Heel spurs are the result of calcium displacement on the bone around the sole of the heel. It may occur as a little bony protrusion or a group of small, unevenly shaped growths on the heel bone, or the calcaneum. Heel spurs can be painful, and patients often describe the pain like a knife or needle piercing the heel area. Heel spurs can also be painless and only discovered by an X-ray.
Due to the limited information available about the symptoms of heel spurs, many often confuse it with plantar fasciitis. A heel spur is the occurrence of an extra protrusion on the heel bone, while plantar fasciitis is caused by inflammation of the plantar fascia.
Heel spurs may be symptomless, but they can also be associated with chronic or intermittent pain if inflammation occurs at the site of spur formation. Most times, you may not feel any pain because contrary to popular belief, heel spurs are not sharp edges of the bone. They do not damage any tissue during movement. The calcium deposits of heel spurs form from the normal process of bone formation in the body. This makes them smooth and flat like every other bone in the body.
A common cause of heel spur pain stems from the formation of new fibrous tissues around the bony spur, which has a cushioning effect on the stress areas. With the growth of the tissue, a callus forms and occupies more spaces than the heel spur. This ultimately limits the space available for the surrounding network of tendons, ligaments, nerves and supporting tissues. These vital structures of the foot have restricted space due to calcium or tissue accumulation, which could cause swelling and redness of the foot, accompanied by a deep throbbing ache that can worsen with activity.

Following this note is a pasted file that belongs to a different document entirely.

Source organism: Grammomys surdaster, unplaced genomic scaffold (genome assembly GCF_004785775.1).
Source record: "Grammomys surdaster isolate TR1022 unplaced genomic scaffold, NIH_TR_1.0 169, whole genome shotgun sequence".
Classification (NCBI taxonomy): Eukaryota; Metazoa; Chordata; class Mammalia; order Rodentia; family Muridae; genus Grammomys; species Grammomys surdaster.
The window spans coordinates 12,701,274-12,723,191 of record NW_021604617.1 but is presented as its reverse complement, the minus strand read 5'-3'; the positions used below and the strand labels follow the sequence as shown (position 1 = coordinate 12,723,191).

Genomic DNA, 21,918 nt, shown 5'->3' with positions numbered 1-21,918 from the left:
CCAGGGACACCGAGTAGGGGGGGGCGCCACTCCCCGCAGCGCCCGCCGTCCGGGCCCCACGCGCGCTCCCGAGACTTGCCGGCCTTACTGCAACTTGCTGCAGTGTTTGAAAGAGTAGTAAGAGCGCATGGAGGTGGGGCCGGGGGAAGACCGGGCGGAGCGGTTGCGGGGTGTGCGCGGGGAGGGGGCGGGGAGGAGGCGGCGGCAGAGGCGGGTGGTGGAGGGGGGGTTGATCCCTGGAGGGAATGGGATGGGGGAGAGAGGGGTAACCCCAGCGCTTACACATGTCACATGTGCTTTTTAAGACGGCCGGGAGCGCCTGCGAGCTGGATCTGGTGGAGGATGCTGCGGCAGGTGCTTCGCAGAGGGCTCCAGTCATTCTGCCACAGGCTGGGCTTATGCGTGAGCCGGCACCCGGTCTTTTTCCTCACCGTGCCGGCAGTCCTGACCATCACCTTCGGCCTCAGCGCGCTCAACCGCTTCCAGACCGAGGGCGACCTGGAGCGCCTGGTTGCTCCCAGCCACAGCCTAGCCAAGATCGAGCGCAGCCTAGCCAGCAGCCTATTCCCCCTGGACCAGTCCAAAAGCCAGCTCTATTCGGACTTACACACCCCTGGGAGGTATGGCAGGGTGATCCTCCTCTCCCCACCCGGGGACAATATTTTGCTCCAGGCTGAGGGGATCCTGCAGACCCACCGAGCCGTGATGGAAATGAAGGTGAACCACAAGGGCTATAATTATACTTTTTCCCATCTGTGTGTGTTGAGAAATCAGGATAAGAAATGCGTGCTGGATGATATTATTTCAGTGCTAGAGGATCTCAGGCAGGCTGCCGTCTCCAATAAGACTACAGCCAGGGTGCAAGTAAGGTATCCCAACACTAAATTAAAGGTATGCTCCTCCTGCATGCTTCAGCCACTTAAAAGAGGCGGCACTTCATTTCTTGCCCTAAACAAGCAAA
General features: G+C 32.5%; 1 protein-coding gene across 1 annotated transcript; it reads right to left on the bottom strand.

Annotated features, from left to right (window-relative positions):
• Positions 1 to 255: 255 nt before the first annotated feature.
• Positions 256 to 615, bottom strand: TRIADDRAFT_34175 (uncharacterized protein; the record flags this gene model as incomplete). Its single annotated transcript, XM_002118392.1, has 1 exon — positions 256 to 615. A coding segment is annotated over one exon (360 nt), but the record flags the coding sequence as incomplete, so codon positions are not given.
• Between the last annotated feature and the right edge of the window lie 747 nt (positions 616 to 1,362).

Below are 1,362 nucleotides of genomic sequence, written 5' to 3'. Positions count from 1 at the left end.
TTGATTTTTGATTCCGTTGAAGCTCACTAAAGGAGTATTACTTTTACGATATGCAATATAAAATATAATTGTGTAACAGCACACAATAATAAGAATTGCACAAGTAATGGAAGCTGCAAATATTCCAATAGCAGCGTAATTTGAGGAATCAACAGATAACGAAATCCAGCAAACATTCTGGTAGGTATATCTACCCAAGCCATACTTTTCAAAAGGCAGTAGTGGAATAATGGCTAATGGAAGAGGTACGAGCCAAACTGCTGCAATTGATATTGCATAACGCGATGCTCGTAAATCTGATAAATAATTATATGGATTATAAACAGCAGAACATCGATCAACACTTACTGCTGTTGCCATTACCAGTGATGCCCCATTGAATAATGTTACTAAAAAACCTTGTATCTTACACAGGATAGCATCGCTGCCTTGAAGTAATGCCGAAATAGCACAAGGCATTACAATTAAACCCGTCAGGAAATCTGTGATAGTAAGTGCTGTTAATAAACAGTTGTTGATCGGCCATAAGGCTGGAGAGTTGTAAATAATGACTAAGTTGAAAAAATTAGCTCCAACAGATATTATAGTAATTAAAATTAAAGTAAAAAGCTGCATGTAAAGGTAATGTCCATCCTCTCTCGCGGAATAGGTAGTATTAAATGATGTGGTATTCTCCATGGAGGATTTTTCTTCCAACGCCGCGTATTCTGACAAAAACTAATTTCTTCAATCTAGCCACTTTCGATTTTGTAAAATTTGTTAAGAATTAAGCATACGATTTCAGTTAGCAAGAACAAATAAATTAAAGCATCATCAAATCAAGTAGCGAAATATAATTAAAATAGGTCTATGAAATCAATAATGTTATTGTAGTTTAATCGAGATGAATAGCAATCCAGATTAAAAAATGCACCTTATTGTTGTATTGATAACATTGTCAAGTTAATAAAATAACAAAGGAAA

The pain resulting from heel spurs usually starts when you try to use the foot after resting for a while. In some cases, it could reduce into a dull throb that can escalate when participating in intense activities such as jumping and jogging. The pain is often unbearable and makes it impossible to put weight on the foot.
The cause of the pain lies not in the heel spur itself, but the buildup of soft tissues that occurs. In summary, the symptoms of heel spurs can include:
Once you notice any of the symptoms described above, you need to visit the doctor to have the foot checked. X-rays of the foot may be taken to ascertain the issue. An X-ray is the only way to be sure that heel spurs are the culprit.
Note that the symptoms are not the same in everyone. Some people may not experience symptoms at all. Most times, such people only discover the issue if they have an X-ray for another purpose entirely.
Request an appointment here: https://www.pocatellopodiatry.com or call Ambulatory Foot & Ankle Clinic at (208) 803-0010 for an appointment in our Pocatello office.
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